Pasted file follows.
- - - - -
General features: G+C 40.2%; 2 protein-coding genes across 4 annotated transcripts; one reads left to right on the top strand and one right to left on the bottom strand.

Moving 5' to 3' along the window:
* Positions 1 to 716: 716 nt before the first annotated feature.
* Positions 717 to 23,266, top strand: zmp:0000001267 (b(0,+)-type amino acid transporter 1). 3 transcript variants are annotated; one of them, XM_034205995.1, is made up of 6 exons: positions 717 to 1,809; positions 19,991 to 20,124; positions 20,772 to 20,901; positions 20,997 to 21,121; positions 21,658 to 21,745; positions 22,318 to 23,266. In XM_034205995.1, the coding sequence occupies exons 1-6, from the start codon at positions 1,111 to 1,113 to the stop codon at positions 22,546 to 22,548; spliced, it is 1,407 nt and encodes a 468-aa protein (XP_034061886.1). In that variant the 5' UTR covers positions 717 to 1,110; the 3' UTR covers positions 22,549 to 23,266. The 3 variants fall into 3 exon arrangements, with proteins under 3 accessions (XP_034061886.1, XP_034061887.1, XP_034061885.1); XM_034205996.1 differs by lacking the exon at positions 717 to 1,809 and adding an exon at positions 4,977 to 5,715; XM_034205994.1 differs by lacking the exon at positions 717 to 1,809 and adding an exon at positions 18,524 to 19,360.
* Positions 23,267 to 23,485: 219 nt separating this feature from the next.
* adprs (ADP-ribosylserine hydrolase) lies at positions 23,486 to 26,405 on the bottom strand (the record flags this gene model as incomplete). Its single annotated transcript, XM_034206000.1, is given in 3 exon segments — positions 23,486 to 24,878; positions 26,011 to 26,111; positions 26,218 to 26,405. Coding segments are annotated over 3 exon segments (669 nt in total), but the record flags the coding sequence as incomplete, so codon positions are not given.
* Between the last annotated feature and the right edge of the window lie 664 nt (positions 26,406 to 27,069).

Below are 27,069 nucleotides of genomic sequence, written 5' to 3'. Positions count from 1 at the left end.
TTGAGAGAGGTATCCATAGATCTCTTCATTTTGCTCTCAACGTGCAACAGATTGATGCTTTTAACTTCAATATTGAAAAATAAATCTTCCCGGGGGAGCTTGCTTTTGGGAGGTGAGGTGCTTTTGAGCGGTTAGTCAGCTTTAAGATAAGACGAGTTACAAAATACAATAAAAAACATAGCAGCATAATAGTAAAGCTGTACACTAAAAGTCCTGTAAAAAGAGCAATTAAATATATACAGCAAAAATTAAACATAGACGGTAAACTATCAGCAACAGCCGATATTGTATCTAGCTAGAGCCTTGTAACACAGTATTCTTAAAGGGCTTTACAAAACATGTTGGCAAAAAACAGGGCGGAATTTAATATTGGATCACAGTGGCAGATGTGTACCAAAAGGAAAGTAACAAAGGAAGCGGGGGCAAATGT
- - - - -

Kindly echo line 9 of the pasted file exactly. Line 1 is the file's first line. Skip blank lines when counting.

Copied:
TTGAGAGAGGTATCCATAGATCTCTTCATTTTGCTCTCAACGTGCAACAGATTGATGCTTTTAACTTCAATATTGAAAAATAAATCTTCCCGGGGGAGCTTGCTTTTGGGAGGTGAGGTGCTTTTGAGCGGTTAGTCAGCTTTAAGATAAGACGAGTTACAAAATACAATAAAAAACATAGCAGCATAATAGTAAAGCTGTACACTAAAAGTCCTGTAAAAAGAGCAATTAAATATATACAGCAAAAATTAAACATAGACGGTAAACTATCAGCAACAGCCGATATTGTATCTAGCTAGAGCCTTGTAACACAGTATTCTTAAAGGGCTTTACAAAACATGTTGGCAAAAAACAGGGCGGAATTTAATATTGGATCACAGTGGCAGATGTGTACCAAAAGGAAAGTAACAAAGGAAGCGGGGGCAAATGT